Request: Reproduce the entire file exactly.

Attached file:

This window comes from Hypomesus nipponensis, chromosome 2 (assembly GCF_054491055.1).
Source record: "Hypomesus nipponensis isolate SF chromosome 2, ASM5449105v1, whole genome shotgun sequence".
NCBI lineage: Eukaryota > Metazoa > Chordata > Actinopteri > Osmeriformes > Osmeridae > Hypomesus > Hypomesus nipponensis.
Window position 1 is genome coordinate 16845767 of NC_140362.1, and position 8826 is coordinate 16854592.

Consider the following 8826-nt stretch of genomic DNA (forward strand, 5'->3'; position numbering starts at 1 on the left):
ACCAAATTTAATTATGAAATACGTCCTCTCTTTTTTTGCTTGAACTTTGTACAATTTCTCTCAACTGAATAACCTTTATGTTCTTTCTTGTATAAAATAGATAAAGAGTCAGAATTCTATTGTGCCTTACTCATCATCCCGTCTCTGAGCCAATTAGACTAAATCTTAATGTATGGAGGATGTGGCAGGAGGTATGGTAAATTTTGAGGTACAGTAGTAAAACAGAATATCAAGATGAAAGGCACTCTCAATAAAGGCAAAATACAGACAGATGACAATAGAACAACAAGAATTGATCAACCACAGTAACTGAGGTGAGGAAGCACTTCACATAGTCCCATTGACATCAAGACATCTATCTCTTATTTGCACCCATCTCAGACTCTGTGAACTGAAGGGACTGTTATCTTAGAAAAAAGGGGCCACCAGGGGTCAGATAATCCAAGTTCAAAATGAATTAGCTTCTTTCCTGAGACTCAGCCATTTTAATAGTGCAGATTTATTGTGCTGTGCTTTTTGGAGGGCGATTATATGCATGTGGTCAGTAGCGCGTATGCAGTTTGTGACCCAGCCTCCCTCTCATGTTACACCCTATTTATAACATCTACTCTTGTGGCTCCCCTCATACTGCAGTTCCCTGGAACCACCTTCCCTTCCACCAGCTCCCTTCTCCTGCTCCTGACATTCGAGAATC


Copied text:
This window comes from Hypomesus nipponensis, chromosome 2 (assembly GCF_054491055.1).
Source record: "Hypomesus nipponensis isolate SF chromosome 2, ASM5449105v1, whole genome shotgun sequence".
NCBI lineage: Eukaryota > Metazoa > Chordata > Actinopteri > Osmeriformes > Osmeridae > Hypomesus > Hypomesus nipponensis.
Window position 1 is genome coordinate 16845767 of NC_140362.1, and position 8826 is coordinate 16854592.

Consider the following 8826-nt stretch of genomic DNA (forward strand, 5'->3'; position numbering starts at 1 on the left):
ACCAAATTTAATTATGAAATACGTCCTCTCTTTTTTTGCTTGAACTTTGTACAATTTCTCTCAACTGAATAACCTTTATGTTCTTTCTTGTATAAAATAGATAAAGAGTCAGAATTCTATTGTGCCTTACTCATCATCCCGTCTCTGAGCCAATTAGACTAAATCTTAATGTATGGAGGATGTGGCAGGAGGTATGGTAAATTTTGAGGTACAGTAGTAAAACAGAATATCAAGATGAAAGGCACTCTCAATAAAGGCAAAATACAGACAGATGACAATAGAACAACAAGAATTGATCAACCACAGTAACTGAGGTGAGGAAGCACTTCACATAGTCCCATTGACATCAAGACATCTATCTCTTATTTGCACCCATCTCAGACTCTGTGAACTGAAGGGACTGTTATCTTAGAAAAAAGGGGCCACCAGGGGTCAGATAATCCAAGTTCAAAATGAATTAGCTTCTTTCCTGAGACTCAGCCATTTTAATAGTGCAGATTTATTGTGCTGTGCTTTTTGGAGGGCGATTATATGCATGTGGTCAGTAGCGCGTATGCAGTTTGTGACCCAGCCTCCCTCTCATGTTACACCCTATTTATAACATCTACTCTTGTGGCTCCCCTCATACTGCAGTTCCCTGGAACCACCTTCCCTTCCACCAGCTCCCTTCTCCTGCTCCTGACATTCGAGAATC